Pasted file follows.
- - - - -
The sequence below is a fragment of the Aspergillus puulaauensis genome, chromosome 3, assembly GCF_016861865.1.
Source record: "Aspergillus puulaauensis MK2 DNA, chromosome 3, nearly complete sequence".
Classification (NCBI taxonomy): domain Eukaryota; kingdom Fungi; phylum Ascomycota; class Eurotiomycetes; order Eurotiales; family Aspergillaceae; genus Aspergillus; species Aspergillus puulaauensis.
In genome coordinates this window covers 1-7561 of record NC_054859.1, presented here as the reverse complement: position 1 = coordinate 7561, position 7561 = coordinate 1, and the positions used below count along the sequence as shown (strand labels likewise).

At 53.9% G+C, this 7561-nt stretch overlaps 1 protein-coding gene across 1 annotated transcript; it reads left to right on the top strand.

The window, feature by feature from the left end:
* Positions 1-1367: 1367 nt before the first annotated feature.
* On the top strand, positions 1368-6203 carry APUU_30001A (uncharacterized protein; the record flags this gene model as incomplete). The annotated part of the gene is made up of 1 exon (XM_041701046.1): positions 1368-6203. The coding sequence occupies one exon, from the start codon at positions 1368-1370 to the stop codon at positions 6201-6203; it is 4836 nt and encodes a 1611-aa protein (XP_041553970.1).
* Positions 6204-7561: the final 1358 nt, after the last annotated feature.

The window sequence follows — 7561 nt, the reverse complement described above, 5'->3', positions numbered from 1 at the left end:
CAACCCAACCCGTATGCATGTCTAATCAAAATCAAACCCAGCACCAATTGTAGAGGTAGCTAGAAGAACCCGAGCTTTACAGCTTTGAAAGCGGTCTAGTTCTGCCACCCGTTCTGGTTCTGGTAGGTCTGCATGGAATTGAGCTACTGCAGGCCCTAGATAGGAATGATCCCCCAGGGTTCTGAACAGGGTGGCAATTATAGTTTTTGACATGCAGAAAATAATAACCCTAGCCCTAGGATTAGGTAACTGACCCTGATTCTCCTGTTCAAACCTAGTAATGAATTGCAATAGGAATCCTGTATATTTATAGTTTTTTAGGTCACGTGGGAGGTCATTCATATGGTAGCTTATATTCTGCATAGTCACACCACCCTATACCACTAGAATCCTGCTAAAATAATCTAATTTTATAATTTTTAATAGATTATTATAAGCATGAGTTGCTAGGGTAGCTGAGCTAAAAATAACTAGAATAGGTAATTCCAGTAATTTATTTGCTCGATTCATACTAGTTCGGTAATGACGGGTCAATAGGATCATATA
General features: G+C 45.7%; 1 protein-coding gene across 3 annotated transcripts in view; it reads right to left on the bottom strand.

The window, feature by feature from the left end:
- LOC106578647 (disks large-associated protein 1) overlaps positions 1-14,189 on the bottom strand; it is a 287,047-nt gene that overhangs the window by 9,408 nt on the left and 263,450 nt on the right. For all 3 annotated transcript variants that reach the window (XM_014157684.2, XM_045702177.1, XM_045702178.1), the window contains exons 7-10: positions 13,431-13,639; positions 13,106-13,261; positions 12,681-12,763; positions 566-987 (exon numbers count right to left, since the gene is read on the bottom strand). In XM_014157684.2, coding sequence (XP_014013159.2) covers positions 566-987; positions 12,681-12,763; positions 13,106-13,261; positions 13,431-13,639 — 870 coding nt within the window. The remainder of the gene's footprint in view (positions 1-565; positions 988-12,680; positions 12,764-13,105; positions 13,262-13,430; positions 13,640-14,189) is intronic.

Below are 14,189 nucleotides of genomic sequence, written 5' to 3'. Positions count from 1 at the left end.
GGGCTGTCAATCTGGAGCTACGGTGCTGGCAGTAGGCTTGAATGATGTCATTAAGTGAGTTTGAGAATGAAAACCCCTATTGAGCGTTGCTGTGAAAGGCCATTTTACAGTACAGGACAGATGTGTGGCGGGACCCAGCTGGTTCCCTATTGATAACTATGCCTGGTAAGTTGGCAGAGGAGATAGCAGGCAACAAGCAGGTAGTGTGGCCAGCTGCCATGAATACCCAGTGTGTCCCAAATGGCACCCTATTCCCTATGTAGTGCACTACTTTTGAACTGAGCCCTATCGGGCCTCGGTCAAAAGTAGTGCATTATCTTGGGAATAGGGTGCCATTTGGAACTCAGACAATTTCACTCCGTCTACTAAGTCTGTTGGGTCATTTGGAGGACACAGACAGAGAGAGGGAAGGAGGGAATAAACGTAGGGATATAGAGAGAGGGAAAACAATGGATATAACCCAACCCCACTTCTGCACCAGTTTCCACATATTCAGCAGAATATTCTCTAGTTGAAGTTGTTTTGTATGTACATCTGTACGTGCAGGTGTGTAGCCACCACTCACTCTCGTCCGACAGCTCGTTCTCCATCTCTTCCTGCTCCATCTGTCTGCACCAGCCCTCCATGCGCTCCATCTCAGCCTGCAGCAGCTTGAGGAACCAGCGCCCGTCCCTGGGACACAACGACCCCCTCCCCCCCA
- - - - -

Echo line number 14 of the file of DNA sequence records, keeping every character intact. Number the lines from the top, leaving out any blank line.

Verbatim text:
- LOC106578647 (disks large-associated protein 1) overlaps positions 1-14,189 on the bottom strand; it is a 287,047-nt gene that overhangs the window by 9,408 nt on the left and 263,450 nt on the right. For all 3 annotated transcript variants that reach the window (XM_014157684.2, XM_045702177.1, XM_045702178.1), the window contains exons 7-10: positions 13,431-13,639; positions 13,106-13,261; positions 12,681-12,763; positions 566-987 (exon numbers count right to left, since the gene is read on the bottom strand). In XM_014157684.2, coding sequence (XP_014013159.2) covers positions 566-987; positions 12,681-12,763; positions 13,106-13,261; positions 13,431-13,639 — 870 coding nt within the window. The remainder of the gene's footprint in view (positions 1-565; positions 988-12,680; positions 12,764-13,105; positions 13,262-13,430; positions 13,640-14,189) is intronic.